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- blindly ending process or protrusion of the organ.
- localized along the back wall of the pharynx and esophagus.
Classification of diverticulums of the esophagus, diverticulitis (according to Yusbasic, 1961)
1. Pharyngo-esophagic (Tsenker), 2. Bifurcation. 3. Epiphrenal.
The largest diverticulum:
Stage I - protrusion of the mucous membrane of the esophagus through weak areas of the muscle membrane,
Stage II - the formation of a diverticular sac extending downward and posteriorly between the esophagus and spine;
Stage III - an increase in the size of the diverticulum, as a result of which it descends into the mediastinum.
1) Sore throat, awkwardness when swallowing, belching, regurgitation; 2) tension of the muscles of the neck and head movement during meals, a sense of stopping food; 3) periodic pain behind the sternum, in the epigastric region, 4) dysphagia, 5) bad breath; 6) night cough; 7) emaciation; 8) subfebrile condition.
Esophagus diverticulum (pharyngo-esophageal), stage I.
2. Diverticulum of the esophagus (bifurcation), stage II
3. Diverticulum of the esophagus (epiphrenal), stage III
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Diverticulitis is an inflammation of the diverticulum, or small sack-like protrusion of the intestinal wall. Symptoms of this inflammation are lower abdominal pain and fever. Bleeding is also possible. This disease is more susceptible to men. Symptoms of diverticulitis are very similar to symptoms of appendicitis, so they sometimes make the wrong diagnosis. See the article GUT (PROBLEMS) so
- Barrett's esophagus, adenocarcinoma of the esophagus
There is no reliable data on the incidence of adenocarcinoma with Barrett's esophagus, but it is proved that the risk of the disease increases in this case by 20-40 times. Presumably, the mechanisms of carcinogenesis are similar to those in colon cancer - chronic damage to the epithelium and cell proliferation lead to genetic rearrangements and, ultimately, to the neoplastic process.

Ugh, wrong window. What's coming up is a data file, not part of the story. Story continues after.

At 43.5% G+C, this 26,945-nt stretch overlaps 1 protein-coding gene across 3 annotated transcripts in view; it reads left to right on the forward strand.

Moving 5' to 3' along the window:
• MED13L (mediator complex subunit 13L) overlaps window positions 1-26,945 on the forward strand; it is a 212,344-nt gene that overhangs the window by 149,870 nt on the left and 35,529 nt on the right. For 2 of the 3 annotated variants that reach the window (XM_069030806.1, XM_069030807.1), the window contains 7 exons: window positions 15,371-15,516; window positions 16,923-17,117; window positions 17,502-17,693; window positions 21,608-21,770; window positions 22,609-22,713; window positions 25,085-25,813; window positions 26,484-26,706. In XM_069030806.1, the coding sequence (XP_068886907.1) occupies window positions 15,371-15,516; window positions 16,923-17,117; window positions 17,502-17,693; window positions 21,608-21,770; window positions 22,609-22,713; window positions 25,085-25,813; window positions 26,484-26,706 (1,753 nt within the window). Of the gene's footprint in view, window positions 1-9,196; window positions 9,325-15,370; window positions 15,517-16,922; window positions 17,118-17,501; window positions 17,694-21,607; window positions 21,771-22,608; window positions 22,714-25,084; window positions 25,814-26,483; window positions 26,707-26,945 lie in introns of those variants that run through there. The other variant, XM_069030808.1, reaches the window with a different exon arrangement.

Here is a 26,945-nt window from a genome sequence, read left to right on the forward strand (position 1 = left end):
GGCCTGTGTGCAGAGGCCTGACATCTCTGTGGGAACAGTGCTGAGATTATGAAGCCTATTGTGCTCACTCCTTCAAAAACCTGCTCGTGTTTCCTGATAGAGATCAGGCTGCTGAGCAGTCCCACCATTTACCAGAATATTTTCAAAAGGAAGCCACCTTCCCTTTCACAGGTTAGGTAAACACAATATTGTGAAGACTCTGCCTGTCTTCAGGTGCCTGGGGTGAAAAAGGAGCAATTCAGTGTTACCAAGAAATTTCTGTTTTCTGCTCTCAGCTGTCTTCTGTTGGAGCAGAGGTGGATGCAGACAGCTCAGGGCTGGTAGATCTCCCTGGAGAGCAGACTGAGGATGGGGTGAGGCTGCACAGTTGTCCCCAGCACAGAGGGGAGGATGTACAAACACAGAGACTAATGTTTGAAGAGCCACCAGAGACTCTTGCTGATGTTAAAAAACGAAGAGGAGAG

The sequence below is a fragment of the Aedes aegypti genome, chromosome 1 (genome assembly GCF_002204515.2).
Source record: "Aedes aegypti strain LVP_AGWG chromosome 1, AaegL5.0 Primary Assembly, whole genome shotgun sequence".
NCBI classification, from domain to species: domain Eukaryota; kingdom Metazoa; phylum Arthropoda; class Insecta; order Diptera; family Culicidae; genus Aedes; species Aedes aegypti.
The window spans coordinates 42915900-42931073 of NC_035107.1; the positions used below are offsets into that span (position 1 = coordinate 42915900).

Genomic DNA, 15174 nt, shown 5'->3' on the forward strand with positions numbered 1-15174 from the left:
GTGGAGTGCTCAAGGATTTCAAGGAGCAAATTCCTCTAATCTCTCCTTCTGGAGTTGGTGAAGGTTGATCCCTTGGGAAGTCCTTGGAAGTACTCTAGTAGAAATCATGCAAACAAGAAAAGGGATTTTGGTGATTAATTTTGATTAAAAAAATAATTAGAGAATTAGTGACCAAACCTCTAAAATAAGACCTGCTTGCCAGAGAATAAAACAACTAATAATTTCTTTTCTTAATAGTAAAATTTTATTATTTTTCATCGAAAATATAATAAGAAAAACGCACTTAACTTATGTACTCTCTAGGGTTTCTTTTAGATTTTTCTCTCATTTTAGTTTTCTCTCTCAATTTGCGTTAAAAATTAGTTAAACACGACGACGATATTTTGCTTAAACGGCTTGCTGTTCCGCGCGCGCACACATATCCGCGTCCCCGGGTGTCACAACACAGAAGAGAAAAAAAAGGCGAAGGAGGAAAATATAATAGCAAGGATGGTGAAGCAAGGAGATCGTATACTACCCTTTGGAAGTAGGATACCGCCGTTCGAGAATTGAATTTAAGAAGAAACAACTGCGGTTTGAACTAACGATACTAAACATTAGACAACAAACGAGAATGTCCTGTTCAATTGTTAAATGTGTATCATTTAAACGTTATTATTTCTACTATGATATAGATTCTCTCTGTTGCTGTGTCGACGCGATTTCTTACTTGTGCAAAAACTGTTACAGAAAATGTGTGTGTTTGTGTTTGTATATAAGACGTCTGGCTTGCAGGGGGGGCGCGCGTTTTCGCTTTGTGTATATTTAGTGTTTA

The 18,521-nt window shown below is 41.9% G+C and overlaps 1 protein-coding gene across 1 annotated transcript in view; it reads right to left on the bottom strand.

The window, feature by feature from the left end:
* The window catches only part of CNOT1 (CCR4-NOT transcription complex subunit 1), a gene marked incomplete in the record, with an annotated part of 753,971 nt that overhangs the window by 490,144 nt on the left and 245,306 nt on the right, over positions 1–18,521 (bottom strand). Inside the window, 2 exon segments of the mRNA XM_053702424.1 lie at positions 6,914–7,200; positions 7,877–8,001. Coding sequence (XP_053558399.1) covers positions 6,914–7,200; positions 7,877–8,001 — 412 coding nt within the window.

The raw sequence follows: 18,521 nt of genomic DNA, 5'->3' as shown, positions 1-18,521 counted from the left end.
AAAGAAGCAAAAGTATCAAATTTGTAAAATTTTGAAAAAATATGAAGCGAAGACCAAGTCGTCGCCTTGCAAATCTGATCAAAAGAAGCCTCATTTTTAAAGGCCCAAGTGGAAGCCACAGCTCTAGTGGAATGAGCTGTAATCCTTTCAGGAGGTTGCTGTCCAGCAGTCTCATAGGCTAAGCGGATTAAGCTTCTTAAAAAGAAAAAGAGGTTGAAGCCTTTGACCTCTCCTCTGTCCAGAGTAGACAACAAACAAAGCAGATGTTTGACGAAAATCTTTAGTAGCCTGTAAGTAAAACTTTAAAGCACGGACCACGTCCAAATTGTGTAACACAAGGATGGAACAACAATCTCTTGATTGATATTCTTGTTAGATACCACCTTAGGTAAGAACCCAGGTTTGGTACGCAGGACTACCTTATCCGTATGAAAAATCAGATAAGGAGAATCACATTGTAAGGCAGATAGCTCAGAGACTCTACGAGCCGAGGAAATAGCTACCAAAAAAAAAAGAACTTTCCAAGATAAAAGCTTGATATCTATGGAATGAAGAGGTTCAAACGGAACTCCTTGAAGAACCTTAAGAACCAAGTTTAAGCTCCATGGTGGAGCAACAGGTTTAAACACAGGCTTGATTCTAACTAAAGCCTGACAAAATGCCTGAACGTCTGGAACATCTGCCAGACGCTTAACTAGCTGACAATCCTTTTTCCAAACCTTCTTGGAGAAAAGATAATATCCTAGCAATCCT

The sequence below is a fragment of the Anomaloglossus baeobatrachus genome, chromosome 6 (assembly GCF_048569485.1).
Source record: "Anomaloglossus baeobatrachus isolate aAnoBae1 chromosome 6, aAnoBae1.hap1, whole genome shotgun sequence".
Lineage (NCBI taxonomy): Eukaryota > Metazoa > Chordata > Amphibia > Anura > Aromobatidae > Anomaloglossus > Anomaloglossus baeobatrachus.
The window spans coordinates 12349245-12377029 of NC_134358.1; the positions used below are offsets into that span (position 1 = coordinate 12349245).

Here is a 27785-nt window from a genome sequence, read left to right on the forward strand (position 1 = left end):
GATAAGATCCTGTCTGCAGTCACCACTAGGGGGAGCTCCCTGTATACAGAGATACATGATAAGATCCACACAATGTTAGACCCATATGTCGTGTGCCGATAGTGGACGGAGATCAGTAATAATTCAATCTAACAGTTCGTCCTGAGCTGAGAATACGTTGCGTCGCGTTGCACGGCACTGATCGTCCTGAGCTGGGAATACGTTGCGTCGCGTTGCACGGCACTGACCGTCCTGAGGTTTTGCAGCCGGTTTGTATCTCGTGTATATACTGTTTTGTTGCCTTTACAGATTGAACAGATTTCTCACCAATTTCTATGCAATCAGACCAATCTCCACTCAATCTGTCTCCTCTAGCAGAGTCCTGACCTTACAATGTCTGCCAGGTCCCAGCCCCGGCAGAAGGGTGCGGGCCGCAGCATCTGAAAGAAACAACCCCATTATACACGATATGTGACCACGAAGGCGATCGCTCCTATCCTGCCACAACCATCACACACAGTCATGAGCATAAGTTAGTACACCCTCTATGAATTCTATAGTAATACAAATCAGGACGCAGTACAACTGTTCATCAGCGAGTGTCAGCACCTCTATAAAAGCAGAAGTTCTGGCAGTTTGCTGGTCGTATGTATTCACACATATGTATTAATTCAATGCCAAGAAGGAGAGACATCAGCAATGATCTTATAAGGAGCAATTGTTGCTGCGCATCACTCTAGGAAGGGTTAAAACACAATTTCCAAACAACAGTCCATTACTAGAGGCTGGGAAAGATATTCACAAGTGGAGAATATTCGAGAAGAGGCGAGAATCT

- INTESTINAL DIVERTICULES
- blindly ending bag-shaped protrusions of a limited area of any part of the intestine, communicating with its lumen. Classification of colon diverticulosis (adopted at the All-Union Symposium on the problem of colon diverticulosis, Saratov, 1979) 1. According to the clinical course: a) without clinical manifestations; b) with clinical manifestations (pain, impaired bowel function)
- MARSUPIALIZATION OF A SUBURETRAL DIVERTICULE BY SPENCE
Suburethral diverticulum in the distal third of the urethra can be eliminated by simple marsupialization. Given its localization, it is not at all necessary to carry out all the stages of the classical operation described in Section 2, page 108. The operation of marsupialization does not cause stenosis, which is possible after the classical operation. The physiological consequences. This operation eliminates the source of persistent infection and
Diverticulitis, the result of inflammation of the pseudodiverculus, is noted in at least 10% of all cases of abdominal pain in elderly patients. Although diverticulitis is referred to as “left-sided appendicitis,” the pain it causes is not typical. Nausea, fever and constipation are common, but vomiting is completely uncharacteristic. Physical examination often reveals